Bullying. No Way! and Harmony Day were recognised with emphasis on these important messages spread throughout the school. Each class used the book A World of Kindness by Suzanne Del Rizzo and designed and produced a class collage to promote the important messages. We used several Learning Assets through this task, mainly ‘we are collaborators’.
Below are a series of photos showing these amazing collages. They are posted around the school as we continue to highlight these messages. Don’t forget to ask your child/ren which collage is theirs.
During this term athletics has been the focus for Physical Education and as with other units of work respect, teamwork and co-operation is a major focus, with the children being exposed to a variety of group dynamics involving individual, partner, small group and team activities. Children are encouraged to demonstrate tolerance and respect for peers, rules and equipment. For us to experience a variety of athletics events, improvisation with gear is a must.
PREP to 2
These children worked on starting a race, finishing a race, some of the events in the athletics carnival, relays, jumping for height and length.
Grades 3 and 4
Middle primary classes practiced starting races, sprints, baton change for a shuttle relay, athletics carnival events (e.g. three legged race), hurdling (we have some tall witches hats, put the handle of a skipping rope down the top, this makes a great hurdle to jump) and long jump (we played a game of fly with skipping ropes, mimicking the technique involved for long jump)
Grades 5 and 6
The upper primary children started with sprints, circular relay technique, discus ( we used quoits to replicate the technique), shot put ( for this the children put large hand size rocks) and the various relays used in the athletics carnival.
This year the weather was very kind to us for the school athletic carnival, with a very full day of friendly competition between the house teams. From this carnival the placegetters went on to represent Somerset Primary at the North West Primary Schools Sports Association athletic carnival in Penguin. Children that do well at this carnival, then move onto the state athletic carnival in Launceston next term and Somerset will have a couple of representatives in that team.
The next School Association meeting will be held on Tuesday 27th April in the staffroom at 6:00pm. Items on the agenda include: proposal to change school start and end times; turning engines off in pick up zone to reduce car fumes. All parents are welcome to attend these meetings to keep informed on the decisions made across the school.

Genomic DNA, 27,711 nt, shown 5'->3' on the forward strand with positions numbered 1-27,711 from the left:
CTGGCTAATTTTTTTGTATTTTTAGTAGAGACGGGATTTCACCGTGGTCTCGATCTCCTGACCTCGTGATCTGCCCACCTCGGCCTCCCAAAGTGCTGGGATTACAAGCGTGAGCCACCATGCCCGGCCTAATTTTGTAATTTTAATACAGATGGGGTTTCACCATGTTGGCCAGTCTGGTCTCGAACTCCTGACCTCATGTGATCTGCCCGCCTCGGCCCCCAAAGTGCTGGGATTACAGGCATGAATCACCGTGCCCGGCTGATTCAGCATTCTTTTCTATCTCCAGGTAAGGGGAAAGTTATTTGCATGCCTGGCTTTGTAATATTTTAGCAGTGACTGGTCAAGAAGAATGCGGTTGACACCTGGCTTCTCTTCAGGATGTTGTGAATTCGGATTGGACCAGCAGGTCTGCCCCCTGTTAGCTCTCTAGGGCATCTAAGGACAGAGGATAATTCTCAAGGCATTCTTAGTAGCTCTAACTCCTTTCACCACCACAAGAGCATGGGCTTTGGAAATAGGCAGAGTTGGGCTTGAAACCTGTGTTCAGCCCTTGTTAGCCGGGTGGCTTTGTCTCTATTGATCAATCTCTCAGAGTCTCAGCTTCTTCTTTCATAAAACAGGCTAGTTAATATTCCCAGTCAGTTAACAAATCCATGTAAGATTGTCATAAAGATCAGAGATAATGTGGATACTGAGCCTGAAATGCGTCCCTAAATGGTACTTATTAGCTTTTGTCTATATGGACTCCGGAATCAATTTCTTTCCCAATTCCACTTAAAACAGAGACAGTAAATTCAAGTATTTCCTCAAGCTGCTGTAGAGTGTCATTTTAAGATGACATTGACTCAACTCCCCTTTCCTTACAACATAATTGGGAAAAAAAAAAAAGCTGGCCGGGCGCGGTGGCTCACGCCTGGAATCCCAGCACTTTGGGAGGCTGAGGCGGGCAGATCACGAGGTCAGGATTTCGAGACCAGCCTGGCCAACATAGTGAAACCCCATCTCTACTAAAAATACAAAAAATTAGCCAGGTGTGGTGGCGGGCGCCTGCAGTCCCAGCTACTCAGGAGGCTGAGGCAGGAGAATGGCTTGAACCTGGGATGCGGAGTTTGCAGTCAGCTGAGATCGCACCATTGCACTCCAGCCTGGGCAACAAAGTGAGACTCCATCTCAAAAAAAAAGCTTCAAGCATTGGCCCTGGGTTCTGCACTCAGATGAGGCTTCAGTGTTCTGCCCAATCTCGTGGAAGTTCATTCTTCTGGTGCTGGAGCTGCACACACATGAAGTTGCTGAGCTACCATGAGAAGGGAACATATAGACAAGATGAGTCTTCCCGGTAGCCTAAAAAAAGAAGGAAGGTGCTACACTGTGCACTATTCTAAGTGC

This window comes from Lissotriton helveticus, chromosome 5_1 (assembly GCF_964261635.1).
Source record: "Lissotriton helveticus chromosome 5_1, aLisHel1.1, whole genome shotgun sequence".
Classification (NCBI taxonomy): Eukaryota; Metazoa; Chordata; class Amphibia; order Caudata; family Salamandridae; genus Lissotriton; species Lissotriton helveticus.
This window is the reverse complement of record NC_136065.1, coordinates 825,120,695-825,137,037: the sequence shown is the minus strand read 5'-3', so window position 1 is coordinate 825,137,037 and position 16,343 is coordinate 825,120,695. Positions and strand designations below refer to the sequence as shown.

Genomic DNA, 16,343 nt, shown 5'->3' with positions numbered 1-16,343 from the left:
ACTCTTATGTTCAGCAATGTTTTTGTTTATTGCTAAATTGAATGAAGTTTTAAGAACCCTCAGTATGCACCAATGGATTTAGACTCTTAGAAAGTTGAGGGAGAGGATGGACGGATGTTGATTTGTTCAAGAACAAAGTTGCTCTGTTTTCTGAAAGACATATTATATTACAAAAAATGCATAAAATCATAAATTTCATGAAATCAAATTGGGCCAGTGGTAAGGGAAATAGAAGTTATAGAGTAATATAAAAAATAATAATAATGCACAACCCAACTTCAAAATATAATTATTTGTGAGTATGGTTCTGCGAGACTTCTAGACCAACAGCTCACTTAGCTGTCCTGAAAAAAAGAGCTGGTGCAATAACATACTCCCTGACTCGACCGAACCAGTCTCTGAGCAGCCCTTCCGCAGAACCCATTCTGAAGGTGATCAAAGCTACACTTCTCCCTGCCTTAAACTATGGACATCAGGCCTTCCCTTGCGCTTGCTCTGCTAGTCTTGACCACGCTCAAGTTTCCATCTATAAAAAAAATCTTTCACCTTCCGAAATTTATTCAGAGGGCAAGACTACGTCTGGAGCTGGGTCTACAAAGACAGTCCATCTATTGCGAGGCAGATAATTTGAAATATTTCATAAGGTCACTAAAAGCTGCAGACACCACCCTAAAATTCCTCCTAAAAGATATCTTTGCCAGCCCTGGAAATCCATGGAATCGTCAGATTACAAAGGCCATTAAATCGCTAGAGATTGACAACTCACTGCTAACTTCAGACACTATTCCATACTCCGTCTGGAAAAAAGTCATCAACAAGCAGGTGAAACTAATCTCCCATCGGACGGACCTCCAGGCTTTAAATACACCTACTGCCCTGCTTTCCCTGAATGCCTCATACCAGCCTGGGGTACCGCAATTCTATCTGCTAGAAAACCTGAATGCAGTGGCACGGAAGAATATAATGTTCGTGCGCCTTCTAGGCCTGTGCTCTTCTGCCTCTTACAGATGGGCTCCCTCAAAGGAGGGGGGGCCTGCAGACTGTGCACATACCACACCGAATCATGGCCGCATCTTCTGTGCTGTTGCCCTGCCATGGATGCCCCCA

Thank you to the parents and carers that used our drop off/pick up area well. We really appreciate your support and care.
A couple of reminders:
People reversing out of the car parks at the end of the day are causing some congestion by holding up traffic flow. To assist with this could you please be mindful of the following:
- Moving traffic has the right of way. We understand you may want to stop and let people in, however, please don’t as this causes traffic build up.
- If you are attempting to reverse out of parking spaces please wait and be patient until the flow of traffic has cleared
- If possible reverse into the straight parking spaces. This does not apply to the angled parking at the western end of the car park. If the flow of traffic eases – you can then simply move out, rather than cause congestion as you reverse.
Safety reminders at pick up and drop off times:
- Parking or standing in the pick-up/drop-off zone (to the east of the office area) is not permitted between 8:45-9:15 and 2:45-3:15. Drivers are to stay in their car with the motor running.
- Move your car to the front of the line to allow other cars access into the area.
- Try another lap or find a park in a designated area if your child is late to the pick-up zone
- Avoid double parking in the pick-up area as it becomes very dangerous when students attempt to walk between the cars.
- Delay pick up until after 3:05pm as teachers do not dismiss students until 3:00pm. It may be best to alter your family’s pick up time to 3:10 as this allows your child time to move to the pick-up area (and avoid the rush).
We appreciate your support and extra care within our car parks as we make this a safer place before and after school.